By Marika Geis, BSc, ND
Even if you’re remotely interested in clean living and whole foods, you’ve probably come across the concept of intermittent fasting. It’s all the rage these days and with good reason. It balances hormones, improves sleep, boosts mood and mental clarity, promotes weight loss and increases energy. What’s not to love? But it’s also not for everyone, and the method of intermittent fasting might look differently from one person to the next. One need only to consider the various spiritual traditions that use it as a practice to get a sense of all the different ways it can be implemented. The B’hai faith requires a 19-20 day fast from sunrise to sundown, similar to the Muslim holiday of Ramadan which requires a 30 day fast. In Judaism, we have many obligatory fasting days, the most notable being Yom Kippur. As Roman Catholics we are familiar with the season of Lent which evolved from a one week fast prior to Easter to a month with no meat on Fridays.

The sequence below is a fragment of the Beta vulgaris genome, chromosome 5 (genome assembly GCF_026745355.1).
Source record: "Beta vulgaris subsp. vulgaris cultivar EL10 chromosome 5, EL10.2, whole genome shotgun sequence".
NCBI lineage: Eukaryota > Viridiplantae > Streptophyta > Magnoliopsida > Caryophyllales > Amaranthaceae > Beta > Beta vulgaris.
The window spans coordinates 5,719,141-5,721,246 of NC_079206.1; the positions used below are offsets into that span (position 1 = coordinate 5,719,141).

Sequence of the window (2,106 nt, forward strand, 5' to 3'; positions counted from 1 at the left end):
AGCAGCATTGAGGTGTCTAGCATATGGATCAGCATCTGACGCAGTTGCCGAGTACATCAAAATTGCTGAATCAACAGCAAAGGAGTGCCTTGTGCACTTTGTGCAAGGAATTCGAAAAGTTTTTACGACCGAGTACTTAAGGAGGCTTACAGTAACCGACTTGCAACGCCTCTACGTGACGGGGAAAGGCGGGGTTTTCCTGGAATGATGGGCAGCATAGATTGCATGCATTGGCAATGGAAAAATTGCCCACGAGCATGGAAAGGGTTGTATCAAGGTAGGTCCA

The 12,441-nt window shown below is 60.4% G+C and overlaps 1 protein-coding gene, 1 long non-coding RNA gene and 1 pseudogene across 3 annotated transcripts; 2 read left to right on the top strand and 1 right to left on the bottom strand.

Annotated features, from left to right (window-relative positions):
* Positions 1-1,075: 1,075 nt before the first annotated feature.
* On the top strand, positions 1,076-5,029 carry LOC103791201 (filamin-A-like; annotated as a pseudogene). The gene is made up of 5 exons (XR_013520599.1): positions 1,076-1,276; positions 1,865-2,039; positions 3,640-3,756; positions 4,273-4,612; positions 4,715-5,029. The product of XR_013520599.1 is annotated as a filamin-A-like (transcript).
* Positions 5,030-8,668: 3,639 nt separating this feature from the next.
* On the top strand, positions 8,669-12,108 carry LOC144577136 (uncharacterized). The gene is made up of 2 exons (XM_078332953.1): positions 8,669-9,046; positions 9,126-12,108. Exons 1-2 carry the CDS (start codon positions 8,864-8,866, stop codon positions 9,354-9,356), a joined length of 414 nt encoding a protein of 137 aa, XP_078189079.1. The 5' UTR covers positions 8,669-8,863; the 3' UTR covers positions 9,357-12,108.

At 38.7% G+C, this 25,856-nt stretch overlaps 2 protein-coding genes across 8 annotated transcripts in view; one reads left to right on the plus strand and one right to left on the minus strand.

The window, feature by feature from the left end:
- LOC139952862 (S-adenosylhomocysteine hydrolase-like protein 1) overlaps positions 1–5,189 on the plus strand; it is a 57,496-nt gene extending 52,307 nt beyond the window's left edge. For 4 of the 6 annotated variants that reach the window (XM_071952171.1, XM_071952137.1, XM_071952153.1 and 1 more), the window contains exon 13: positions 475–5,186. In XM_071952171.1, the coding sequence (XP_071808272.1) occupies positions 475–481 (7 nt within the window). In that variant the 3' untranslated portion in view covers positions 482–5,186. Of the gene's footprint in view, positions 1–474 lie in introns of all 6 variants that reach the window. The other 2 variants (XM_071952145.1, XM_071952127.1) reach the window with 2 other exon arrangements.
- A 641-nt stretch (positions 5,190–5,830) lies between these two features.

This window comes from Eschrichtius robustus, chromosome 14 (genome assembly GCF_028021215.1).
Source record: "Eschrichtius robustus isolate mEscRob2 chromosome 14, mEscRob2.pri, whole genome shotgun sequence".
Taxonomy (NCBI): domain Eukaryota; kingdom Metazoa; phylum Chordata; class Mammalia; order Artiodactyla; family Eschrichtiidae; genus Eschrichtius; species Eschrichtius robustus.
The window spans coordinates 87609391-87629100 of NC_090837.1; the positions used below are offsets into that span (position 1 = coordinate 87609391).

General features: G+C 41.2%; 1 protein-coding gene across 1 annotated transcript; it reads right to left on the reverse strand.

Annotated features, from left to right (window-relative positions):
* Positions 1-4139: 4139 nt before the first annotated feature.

Beyond some of the assumptions we can make about what it was like to live thousands of years ago, clearly, we have a long historical record of fasting. Yet we have been conditioned to believe that fasting is something to avoid at all costs. It presumably poses a significant challenge to maintaining health in that the ‘starving’ state poses an unnecessary stress on our bodies. We’ve thus trained our bodies to eat every 2-3 hours out of perceived ‘necessity’. I ask you, how well would that strategy have served us as we evolved as bi-pedal primates over 2 million years? We certainly didn’t have Safeway, corner stores, refrigeration and semi-truck-trailers bringing food from around the globe. Yet we survived and thrived. How? We needed a metabolic strategy to keep us going when food was scarce and one when food was plentiful. Intermittent fasting allowed for the metabolic flexibility required to survive the ever-changing landscape that was our home. Simply put, we are built for intermittent fasting and by training our bodies as we have done in modern times, we lose that metabolic flexibility and herein lies one of the root causes of the so called ‘diseases of civilization’, but I digress…..